It has been weeks since some of the country’s best-known and most successful wrestlers have been on ‘dharna’ at Jantar Mantar, New Delhi, to voice their outrage against the highhandedness of the president of the Wrestling Federation of India, Brij Bhushan Sharan Singh, who also happens to be a high-profile six-time BJP member of parliament with multiple criminal cases pending against him. The wrestlers on ‘dharna’, who have had their water and electric connections disconnected by the Delhi Police and been refused the use of mattresses, have been asking for exemplary punishment against Singh. The controversial politician, who holds the Godda parliamentary seat in Uttar Pradesh, is known to enjoy the blessings of Adityanath and the protection of Amit Shah. Both have been deafeningly silent on the issue of alleged sexploitation of at least seven women wrestlers, including a minor.
In a sense, what has disappointed Olympic, Commonwealth or Asian Games medal-winning wrestlers like Vinesh Phogat, Sakshee Malik or Bajrang Punia who, between them, have emerged as the visible face of protest, the most is the role of former ‘role models’ like P. T. Usha, president of the Indian Olympic Association (IOA), or M. C. Mary Kom. Both these renowned sportspersons appear not to care about what people think of their siding with the oppressor as long as they are in the good books of the powers-that-be. Usha, a BJP-nominated Rajya Sabha member, roundly exposed herself when she publicly decried the decision of the wrestlers to sit on ‘dharna’, going to the extent of claiming that they had lowered the prestige of the country in the eyes of the world. Mary Kom, on her part, chose to be more artfully circumspect, using evasion to wriggle out of any discussion on the subject. Recently in Kolkata to receive an award from a reputed jewellery firm, she said she would open her mouth only if the press did not insist on getting her opinion on the Jantar Mantar furore. Mary Kom, too, has benefitted from her proximity to the BJP, having a term (2016-22) as a member of the Rajya Sabha.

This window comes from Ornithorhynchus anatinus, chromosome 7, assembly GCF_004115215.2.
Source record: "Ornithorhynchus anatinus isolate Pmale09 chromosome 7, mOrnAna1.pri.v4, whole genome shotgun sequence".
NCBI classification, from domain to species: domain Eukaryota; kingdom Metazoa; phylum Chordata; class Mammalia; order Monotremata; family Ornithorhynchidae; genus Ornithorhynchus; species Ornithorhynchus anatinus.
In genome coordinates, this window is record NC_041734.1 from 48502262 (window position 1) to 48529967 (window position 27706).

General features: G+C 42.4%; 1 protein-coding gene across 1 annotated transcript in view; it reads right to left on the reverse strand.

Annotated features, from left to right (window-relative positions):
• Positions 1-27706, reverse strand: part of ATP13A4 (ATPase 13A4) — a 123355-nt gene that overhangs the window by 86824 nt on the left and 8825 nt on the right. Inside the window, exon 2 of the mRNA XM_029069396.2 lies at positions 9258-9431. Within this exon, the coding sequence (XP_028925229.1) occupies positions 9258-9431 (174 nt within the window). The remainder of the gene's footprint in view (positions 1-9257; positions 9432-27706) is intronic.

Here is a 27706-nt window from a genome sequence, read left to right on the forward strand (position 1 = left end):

Sakshee, a 2016 Rio Olympics bronze medalist, has been forthright in her denunciation of the opportunistic tendencies shown by the elders who had at some point in the past, been a source of inspiration to the young, the gifted and the ambitious in different fields of sports. Many of her country people are likely to agree with Sakshee when she says: “We are much better than people like P. T. Usha and Mary Kom. If former athletes such as them can’t support us, it’s a matter of shame. Such adversaries (acting like politicians) give no strength. We don’t want them to sit here (on dharna) with us. We just want them to be truthful and support us. We have already sacrificed our training and sport. But this cause (of getting the guilty punished) is bigger than all”.
Clearly, one has the feeling that the defiant young wrestlers are unlikely to settle for any compromise formula. Perhaps, their resolve will be strengthened by the way in which student and youth support is slowly but steadily growing. If the ‘dharna’ continues to be conducted in the democratic, almost statesmanlike manner in which it has been coordinated so far, one should not be surprised to find it taking on the character of the farmers’ agitation which badly rattled the BJP government and forced it to settle for a truce, the terms of which however are yet to be honoured. In this connection, it is to be noted that the wrestlers are of hardened peasant stock and, once roused to righteous fury by the wrongdoings of the privileged and the powerful, can be a determined lot. As much can be made out of their collective declaration that, if need be, they would go on hunger strike till the objectives of their fight are achieved.
Bajrang Punia could be said to be speaking for the entire aggrieved group when he asserted that they were ready to go to any extent; pay any price to get justice. “We want a complete clean-up of the WFI. People like (Brijbhushan) Singh and his aides should leave. I would say that getting justice for India’s daughters will be a bigger medal than the Olympics. This is not a tough struggle for us. We are straightforward, apolitical people. We are not even concerned about the corruption and financial wrongdoings in the federation, but sexual harassment is a non-negotiable issue”.